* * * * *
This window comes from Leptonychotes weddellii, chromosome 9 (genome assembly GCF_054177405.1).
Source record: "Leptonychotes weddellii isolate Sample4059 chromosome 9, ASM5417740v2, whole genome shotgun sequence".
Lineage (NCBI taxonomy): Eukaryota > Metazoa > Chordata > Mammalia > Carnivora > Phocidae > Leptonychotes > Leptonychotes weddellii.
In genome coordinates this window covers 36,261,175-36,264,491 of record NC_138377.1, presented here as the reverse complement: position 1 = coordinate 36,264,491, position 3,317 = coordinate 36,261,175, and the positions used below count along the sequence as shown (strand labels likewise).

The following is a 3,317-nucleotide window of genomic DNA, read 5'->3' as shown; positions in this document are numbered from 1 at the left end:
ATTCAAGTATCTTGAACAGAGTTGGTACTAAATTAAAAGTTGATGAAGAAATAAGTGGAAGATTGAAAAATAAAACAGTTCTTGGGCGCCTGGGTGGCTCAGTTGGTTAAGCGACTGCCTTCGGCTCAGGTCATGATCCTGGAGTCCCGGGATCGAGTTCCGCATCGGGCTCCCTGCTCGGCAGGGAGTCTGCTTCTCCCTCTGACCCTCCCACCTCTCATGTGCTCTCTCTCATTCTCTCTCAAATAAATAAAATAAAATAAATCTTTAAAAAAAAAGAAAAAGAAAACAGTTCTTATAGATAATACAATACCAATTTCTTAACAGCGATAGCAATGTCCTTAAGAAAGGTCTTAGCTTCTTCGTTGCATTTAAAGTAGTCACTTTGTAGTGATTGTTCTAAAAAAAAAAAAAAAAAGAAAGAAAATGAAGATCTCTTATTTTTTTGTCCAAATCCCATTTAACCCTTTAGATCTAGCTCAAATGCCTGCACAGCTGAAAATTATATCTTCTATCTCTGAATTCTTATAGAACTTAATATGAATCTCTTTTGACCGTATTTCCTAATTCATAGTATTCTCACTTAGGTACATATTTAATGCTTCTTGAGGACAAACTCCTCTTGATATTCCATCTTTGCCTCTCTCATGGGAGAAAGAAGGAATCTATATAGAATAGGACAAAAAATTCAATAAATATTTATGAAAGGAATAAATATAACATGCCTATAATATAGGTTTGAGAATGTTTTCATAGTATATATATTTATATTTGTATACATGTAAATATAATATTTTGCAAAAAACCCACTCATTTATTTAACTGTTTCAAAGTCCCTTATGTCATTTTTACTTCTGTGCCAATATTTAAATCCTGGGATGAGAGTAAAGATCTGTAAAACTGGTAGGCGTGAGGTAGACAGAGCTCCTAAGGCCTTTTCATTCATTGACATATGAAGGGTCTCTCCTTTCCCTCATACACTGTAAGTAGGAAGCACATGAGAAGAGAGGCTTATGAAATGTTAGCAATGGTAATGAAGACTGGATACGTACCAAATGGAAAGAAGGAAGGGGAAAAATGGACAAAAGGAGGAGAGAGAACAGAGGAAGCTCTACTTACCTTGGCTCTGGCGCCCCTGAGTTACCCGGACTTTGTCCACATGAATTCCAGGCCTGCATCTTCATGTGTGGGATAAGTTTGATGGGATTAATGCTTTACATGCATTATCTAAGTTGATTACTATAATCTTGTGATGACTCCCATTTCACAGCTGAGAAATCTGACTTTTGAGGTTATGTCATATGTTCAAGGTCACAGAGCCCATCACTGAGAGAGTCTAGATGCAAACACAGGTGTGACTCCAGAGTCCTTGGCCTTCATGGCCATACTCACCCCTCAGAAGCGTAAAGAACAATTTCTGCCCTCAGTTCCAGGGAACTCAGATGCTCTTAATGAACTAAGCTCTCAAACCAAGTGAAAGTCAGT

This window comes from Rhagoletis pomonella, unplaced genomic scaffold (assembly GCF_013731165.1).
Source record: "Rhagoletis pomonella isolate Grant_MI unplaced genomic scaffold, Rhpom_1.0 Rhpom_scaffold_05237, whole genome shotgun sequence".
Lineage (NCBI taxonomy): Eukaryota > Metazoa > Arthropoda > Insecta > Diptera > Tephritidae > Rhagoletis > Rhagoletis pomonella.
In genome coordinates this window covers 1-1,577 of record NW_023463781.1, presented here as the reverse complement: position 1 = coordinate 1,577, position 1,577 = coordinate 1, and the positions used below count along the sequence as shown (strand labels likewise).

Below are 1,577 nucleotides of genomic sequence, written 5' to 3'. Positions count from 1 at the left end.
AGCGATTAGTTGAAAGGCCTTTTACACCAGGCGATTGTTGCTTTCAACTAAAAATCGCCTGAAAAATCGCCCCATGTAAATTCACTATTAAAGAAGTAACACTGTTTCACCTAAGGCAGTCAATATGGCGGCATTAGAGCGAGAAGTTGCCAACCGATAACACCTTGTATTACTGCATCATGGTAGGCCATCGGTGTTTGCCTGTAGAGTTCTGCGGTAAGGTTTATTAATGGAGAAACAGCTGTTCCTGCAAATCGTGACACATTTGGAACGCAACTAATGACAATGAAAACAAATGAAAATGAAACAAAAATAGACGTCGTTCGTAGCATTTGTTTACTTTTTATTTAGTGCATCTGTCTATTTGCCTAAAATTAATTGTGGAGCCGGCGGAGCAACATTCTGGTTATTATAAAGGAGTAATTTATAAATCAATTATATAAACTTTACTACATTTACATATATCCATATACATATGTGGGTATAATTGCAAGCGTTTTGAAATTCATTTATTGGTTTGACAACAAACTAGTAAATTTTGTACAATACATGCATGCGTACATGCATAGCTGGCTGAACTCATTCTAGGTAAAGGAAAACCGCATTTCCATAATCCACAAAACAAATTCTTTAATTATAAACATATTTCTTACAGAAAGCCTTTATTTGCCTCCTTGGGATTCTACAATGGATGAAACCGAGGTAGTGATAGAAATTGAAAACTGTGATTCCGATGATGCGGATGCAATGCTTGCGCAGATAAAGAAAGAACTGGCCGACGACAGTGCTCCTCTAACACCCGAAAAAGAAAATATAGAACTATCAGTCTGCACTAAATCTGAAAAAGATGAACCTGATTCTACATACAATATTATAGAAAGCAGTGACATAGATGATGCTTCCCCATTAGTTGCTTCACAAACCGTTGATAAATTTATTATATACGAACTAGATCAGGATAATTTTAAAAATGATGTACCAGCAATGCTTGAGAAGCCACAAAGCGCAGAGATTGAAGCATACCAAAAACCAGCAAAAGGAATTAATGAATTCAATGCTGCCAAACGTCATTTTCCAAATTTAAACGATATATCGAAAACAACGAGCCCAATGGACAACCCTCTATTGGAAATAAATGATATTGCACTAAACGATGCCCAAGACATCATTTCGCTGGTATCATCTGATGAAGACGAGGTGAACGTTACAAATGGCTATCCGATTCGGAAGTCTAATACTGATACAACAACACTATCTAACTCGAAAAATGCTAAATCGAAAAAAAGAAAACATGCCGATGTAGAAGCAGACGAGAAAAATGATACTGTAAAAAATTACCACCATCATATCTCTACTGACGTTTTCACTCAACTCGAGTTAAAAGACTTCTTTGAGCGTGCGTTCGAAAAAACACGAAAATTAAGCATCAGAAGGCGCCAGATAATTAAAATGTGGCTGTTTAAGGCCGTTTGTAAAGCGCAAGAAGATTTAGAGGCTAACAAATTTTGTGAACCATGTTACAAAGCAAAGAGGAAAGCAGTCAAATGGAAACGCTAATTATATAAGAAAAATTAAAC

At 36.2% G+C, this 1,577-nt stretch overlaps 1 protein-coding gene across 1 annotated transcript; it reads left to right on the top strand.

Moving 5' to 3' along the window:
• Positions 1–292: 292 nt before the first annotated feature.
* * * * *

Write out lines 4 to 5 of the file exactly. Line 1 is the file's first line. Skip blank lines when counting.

In genome coordinates this window covers 36,261,175-36,264,491 of record NC_138377.1, presented here as the reverse complement: position 1 = coordinate 36,264,491, position 3,317 = coordinate 36,261,175, and the positions used below count along the sequence as shown (strand labels likewise).

The following is a 3,317-nucleotide window of genomic DNA, read 5'->3' as shown; positions in this document are numbered from 1 at the left end: